As part of an ambitious effort to increase exports, the U.S. Dairy Export Council is adding nine on-the-ground professionals to its team in key foreign markets.
The move is part of the “Next 5%” initiative announced last fall to grow dairy exports from 15 percent of U.S. milk production to 20 percent over the next three to five years.
Hiring has already begun, beginning with two professionals in the Middle East and North Africa, called the “MENA” region.
USDEC sees ample opportunity for U.S. suppliers to capture a greater share of that large and growing market.
MENA’s dairy imports grew significantly from 2007 to 2014, and despite a downturn the last three years, imports averaged a 3 percent annual growth over the last decade.
Import numbers are hard to come by, so USDEC uses export data from major suppliers as a proxy, said Al Levitt, USDEC vice president of communications and market analysis.
Exports to the region in 2017 of skim milk and whole milk powders, cheese, butterfat and whey products from the top 11 suppliers totaled 1.513 million tons, he said.
For comparison, China’s imports of the same products in 2017 were about 1.47 million tons, and Southeast Asia’s imports were 1.54 million tons, he said.
Total global dairy trade is about 9.5 million tons. So the MENA region is about 16 percent of total world dairy trade, he said.
“Our exports to the region have plunged since 2014. But now we’re doubling down, applying more resources to try to get some of that share back,” he said.
Oil is a big part of the MENA economy, so when oil prices began their descent in the summer of 2014, dairy import demand followed, declining for three straight years, USDEC reported in January.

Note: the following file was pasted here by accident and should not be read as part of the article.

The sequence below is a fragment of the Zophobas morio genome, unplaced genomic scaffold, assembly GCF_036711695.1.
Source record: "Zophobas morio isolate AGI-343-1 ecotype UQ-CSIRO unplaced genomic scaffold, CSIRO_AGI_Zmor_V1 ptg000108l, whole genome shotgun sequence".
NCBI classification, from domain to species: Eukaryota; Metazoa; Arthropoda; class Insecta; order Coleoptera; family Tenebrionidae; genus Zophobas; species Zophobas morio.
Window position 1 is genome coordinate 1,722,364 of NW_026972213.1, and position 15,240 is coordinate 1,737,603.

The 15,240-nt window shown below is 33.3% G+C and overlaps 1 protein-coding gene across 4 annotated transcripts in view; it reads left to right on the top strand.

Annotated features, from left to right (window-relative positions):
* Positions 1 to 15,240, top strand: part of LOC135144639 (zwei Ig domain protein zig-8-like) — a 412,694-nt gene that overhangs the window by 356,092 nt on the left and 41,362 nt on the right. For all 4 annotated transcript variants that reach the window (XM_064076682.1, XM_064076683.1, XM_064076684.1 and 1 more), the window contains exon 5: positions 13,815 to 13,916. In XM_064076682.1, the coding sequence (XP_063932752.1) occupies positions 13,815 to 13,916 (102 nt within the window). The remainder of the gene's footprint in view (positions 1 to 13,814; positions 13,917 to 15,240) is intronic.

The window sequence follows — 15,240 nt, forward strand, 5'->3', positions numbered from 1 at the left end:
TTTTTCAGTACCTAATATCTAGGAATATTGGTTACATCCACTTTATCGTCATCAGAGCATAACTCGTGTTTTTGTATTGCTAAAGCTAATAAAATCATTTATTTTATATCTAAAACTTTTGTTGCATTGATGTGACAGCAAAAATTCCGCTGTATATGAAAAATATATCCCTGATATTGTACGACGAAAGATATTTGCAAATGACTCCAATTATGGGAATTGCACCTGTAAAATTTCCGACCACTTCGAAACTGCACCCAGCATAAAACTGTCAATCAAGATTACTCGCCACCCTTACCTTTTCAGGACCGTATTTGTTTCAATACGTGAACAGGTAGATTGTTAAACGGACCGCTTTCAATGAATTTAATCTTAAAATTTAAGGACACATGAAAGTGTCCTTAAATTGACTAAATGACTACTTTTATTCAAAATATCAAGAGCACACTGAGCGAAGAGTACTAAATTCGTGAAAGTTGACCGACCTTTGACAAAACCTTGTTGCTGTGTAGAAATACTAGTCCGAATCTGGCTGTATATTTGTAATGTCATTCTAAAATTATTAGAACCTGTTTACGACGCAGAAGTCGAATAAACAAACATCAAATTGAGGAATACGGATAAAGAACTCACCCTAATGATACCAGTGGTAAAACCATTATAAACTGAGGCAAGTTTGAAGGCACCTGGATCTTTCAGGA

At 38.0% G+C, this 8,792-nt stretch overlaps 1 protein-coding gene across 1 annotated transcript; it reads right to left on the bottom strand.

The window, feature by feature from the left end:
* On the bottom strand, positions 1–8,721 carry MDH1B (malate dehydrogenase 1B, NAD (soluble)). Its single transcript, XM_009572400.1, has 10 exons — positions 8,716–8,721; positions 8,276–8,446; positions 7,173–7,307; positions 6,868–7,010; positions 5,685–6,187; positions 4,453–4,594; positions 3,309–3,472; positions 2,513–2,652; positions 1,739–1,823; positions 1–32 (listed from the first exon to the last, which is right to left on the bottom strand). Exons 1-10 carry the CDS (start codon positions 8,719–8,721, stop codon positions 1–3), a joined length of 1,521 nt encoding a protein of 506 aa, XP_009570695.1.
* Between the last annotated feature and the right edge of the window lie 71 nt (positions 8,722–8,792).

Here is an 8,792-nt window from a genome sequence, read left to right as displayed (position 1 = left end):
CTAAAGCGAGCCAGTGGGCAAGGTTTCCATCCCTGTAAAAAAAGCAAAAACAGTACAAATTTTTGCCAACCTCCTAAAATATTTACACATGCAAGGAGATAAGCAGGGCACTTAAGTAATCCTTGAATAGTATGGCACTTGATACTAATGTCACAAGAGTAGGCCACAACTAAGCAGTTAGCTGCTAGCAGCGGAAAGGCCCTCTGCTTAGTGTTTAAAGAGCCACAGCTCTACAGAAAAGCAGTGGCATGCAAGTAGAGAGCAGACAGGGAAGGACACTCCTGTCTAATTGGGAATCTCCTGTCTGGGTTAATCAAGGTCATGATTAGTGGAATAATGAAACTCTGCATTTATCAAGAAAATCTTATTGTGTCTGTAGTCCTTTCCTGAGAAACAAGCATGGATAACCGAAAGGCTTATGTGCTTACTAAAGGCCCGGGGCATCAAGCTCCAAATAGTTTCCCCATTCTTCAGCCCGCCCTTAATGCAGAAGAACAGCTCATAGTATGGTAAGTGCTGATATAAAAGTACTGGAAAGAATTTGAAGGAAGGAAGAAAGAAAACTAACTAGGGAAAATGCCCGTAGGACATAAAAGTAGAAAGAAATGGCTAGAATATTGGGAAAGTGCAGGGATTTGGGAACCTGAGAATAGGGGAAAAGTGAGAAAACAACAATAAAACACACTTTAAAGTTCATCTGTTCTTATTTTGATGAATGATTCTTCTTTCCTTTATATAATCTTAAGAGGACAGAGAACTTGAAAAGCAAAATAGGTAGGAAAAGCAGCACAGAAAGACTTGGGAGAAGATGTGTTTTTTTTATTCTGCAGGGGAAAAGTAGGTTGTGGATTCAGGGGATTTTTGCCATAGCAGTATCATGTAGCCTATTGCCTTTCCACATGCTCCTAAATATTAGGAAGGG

Cuts in oil production until the end of 2018, announced by OPEC in late November, are expected to increase oil prices. The International Monetary Fund has also forecast growth in the GDP for MENA’s oil exporters and importers in 2018, USDEC reported.
The fast-growing market spans nearly 4,000 miles from the coast of Morocco to the eastern side of Oman. Dairy demand in the region is strong, and USDEC expects dairy ingredient and cheese imports will increase by more than 160,000 tons and 85,000 tons, respectively, from 2016 to 2021.
Part of the rationale for doubling down in MENA is that increasing U.S. dairy exports in the years ahead will take more than sales to Mexico, Southeast Asia, China, Japan and Korea, Levitt said.
“Those markets alone won’t get us to our goals. The MENA region is a large dairy importing region, and that should continue to grow,” he said.
USDEC will continue to defend and grow U.S. share in critical dairy export markets, but to reach the Next 5%, MENA must get more attention, USDEC stated in a press release on the new hires.
In addition to the new positions in MENA, USDEC will be adding three in China, two in Southeast Asia, one in Japan and one in Korea.
By: Carol Ryan Dumas
Source: Capital Press